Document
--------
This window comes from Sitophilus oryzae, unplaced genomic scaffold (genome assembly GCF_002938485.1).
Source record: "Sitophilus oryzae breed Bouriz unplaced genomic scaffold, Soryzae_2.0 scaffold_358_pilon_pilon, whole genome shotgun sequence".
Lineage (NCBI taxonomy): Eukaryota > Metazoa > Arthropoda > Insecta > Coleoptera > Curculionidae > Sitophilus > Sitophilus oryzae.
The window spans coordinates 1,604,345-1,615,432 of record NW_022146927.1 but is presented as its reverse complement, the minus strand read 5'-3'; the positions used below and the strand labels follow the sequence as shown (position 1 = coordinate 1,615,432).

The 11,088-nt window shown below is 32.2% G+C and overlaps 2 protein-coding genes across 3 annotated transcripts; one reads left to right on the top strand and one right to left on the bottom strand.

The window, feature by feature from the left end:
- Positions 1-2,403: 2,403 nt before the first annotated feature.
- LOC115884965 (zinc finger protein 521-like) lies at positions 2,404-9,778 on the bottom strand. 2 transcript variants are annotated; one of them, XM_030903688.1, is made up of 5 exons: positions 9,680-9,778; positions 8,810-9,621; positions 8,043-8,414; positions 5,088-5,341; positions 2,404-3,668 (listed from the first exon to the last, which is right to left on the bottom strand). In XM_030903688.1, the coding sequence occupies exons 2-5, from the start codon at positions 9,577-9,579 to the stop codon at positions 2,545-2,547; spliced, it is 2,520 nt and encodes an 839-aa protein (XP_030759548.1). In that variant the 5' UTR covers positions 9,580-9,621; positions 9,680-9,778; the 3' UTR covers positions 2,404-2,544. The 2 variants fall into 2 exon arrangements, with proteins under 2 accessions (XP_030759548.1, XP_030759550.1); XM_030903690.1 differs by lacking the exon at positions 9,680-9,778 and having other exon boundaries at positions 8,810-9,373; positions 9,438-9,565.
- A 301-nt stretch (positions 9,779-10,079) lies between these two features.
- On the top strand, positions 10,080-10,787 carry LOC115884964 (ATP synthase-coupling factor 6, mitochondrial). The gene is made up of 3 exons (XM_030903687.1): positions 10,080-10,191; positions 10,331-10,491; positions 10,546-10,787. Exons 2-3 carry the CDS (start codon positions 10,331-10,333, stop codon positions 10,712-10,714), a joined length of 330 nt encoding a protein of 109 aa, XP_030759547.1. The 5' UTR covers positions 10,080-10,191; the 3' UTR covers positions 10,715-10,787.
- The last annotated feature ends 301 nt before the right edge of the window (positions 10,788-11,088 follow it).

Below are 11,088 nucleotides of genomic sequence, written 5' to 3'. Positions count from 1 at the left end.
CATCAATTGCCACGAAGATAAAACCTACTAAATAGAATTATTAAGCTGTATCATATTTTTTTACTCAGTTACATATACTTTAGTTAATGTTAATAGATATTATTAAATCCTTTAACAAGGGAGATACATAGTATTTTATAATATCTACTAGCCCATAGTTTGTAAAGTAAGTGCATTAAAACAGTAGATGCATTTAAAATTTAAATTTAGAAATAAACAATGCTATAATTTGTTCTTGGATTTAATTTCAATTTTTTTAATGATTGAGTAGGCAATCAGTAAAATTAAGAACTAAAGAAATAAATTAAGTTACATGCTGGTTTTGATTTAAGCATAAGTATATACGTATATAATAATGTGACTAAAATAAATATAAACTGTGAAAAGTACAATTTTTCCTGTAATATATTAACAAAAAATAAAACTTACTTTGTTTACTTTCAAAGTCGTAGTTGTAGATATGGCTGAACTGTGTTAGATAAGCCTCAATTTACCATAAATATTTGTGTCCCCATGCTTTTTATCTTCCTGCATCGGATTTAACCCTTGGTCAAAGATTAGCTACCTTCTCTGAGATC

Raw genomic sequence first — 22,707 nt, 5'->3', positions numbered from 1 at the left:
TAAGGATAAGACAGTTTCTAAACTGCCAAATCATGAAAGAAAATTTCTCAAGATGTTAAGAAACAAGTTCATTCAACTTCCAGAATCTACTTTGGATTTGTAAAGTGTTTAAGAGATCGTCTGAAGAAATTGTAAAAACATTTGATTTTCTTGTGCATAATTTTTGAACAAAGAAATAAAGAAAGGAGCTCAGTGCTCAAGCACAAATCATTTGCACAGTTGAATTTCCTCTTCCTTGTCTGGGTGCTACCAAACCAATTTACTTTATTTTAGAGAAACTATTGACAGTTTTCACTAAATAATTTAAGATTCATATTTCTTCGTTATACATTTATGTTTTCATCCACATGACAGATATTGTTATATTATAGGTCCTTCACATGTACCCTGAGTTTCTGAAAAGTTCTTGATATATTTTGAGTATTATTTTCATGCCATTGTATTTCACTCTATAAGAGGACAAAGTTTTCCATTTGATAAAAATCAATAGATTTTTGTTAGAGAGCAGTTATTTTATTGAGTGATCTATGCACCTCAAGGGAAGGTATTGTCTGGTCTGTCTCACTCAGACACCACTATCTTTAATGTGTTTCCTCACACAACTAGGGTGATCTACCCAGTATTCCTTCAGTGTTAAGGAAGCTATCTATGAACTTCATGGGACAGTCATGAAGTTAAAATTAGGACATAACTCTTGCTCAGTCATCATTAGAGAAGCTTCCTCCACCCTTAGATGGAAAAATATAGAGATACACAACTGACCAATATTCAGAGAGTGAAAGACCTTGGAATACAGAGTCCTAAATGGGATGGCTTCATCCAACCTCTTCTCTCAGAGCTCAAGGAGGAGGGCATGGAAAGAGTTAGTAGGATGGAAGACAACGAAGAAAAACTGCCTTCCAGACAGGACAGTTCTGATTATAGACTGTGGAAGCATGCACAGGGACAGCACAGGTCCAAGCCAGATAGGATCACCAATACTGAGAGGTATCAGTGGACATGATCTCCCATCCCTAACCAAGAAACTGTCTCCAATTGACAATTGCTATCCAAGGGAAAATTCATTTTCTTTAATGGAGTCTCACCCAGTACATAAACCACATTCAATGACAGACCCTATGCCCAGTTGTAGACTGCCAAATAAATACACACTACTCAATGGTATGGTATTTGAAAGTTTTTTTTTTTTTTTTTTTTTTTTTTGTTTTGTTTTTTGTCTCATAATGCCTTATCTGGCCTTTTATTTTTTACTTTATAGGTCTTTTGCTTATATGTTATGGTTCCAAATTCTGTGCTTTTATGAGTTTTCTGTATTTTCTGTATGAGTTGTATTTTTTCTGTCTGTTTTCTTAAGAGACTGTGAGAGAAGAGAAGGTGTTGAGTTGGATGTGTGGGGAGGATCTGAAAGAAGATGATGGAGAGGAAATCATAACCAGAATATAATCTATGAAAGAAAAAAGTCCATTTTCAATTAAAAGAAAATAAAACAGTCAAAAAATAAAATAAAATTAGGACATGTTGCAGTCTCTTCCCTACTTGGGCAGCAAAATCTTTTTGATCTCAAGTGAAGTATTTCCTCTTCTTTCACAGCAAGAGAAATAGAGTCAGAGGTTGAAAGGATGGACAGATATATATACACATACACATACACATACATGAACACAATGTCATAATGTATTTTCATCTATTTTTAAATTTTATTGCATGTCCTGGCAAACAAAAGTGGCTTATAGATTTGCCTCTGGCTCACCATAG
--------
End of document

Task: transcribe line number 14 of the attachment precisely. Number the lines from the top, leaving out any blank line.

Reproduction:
Raw genomic sequence first — 22,707 nt, 5'->3', positions numbered from 1 at the left: